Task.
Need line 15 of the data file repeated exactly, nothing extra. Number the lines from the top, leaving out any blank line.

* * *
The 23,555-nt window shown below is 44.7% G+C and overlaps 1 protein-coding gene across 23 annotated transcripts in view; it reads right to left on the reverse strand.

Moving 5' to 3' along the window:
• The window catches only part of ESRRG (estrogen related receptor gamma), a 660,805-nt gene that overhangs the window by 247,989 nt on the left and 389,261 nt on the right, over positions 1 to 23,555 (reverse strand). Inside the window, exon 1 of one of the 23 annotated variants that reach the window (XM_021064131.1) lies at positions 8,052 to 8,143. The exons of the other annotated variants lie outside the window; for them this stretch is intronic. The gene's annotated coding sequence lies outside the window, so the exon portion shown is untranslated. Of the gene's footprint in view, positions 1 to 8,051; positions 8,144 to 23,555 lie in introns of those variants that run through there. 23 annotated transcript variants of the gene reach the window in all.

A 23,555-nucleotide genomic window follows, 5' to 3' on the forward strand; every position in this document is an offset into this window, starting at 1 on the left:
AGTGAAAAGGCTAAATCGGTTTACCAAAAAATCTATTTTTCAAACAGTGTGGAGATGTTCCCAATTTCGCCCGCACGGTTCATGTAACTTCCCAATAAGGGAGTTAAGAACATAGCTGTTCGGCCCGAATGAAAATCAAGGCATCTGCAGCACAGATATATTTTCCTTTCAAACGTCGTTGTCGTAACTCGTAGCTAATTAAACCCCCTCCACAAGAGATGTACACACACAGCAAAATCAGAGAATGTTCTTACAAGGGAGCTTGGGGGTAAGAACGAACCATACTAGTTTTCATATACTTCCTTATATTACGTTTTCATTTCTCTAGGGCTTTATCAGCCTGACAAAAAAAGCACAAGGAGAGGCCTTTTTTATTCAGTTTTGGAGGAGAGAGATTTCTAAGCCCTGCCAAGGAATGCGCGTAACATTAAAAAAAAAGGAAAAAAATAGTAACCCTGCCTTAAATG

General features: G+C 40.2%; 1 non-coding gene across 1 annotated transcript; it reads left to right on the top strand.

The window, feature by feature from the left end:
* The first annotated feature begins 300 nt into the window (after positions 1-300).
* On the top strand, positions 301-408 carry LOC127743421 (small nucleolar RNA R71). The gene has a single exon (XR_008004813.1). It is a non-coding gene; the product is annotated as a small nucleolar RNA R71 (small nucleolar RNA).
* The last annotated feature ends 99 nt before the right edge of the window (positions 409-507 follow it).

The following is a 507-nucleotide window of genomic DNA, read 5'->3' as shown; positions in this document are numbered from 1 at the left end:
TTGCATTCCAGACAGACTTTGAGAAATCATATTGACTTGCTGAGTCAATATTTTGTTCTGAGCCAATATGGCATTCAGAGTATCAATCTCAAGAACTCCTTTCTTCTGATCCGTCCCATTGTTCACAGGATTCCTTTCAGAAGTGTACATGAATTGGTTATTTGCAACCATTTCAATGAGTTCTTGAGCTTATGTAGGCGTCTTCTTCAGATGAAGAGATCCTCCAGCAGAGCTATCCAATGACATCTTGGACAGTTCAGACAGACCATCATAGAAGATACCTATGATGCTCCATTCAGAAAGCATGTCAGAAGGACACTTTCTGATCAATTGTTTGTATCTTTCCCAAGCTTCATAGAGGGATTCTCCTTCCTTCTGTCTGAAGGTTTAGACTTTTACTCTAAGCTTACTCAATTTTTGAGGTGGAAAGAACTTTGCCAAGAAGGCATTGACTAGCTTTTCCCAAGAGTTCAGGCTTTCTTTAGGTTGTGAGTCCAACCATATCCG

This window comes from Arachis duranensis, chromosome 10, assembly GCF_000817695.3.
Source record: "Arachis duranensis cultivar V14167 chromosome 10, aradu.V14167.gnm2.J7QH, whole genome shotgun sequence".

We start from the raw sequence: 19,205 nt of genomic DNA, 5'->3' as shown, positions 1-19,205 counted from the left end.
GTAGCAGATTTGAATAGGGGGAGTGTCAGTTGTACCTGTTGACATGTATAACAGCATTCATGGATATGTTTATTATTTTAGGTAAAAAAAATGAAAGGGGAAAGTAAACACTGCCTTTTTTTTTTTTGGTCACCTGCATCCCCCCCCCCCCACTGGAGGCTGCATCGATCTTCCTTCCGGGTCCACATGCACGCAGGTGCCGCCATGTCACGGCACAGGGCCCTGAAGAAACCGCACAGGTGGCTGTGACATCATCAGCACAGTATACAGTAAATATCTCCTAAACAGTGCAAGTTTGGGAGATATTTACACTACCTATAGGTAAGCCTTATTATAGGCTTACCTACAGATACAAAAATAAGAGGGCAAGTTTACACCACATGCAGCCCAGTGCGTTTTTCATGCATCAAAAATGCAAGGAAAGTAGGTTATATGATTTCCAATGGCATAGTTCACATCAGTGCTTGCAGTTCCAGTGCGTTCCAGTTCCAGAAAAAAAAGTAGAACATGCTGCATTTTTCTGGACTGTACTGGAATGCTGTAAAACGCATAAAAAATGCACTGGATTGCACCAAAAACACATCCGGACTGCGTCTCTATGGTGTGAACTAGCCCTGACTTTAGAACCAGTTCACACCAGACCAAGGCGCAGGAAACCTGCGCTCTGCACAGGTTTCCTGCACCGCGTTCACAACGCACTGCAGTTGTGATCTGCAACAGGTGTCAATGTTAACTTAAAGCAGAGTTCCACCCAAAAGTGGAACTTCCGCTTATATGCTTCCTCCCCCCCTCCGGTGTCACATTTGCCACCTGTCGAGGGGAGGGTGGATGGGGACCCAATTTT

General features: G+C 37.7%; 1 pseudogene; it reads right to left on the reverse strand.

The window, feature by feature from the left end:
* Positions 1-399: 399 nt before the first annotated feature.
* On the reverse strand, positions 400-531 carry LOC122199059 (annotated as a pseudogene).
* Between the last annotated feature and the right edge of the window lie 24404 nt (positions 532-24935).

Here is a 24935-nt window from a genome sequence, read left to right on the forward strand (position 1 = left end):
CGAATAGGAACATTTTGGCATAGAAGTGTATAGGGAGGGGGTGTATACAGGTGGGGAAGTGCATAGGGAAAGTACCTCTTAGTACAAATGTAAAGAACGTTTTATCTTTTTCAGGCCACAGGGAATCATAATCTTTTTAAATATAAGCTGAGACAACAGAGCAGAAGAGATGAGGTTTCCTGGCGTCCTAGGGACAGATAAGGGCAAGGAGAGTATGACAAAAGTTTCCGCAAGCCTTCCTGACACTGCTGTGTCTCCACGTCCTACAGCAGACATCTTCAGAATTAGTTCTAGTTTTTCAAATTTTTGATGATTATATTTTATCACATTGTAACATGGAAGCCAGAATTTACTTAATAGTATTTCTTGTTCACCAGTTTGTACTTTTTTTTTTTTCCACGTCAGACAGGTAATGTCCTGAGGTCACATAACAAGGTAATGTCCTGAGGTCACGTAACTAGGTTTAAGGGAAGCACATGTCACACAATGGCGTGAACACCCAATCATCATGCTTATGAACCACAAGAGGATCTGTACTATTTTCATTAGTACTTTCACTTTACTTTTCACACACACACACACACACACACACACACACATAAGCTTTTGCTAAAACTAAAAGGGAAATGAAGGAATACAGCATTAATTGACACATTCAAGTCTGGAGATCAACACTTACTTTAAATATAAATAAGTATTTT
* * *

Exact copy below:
We start from the raw sequence: 19,205 nt of genomic DNA, 5'->3' as shown, positions 1-19,205 counted from the left end.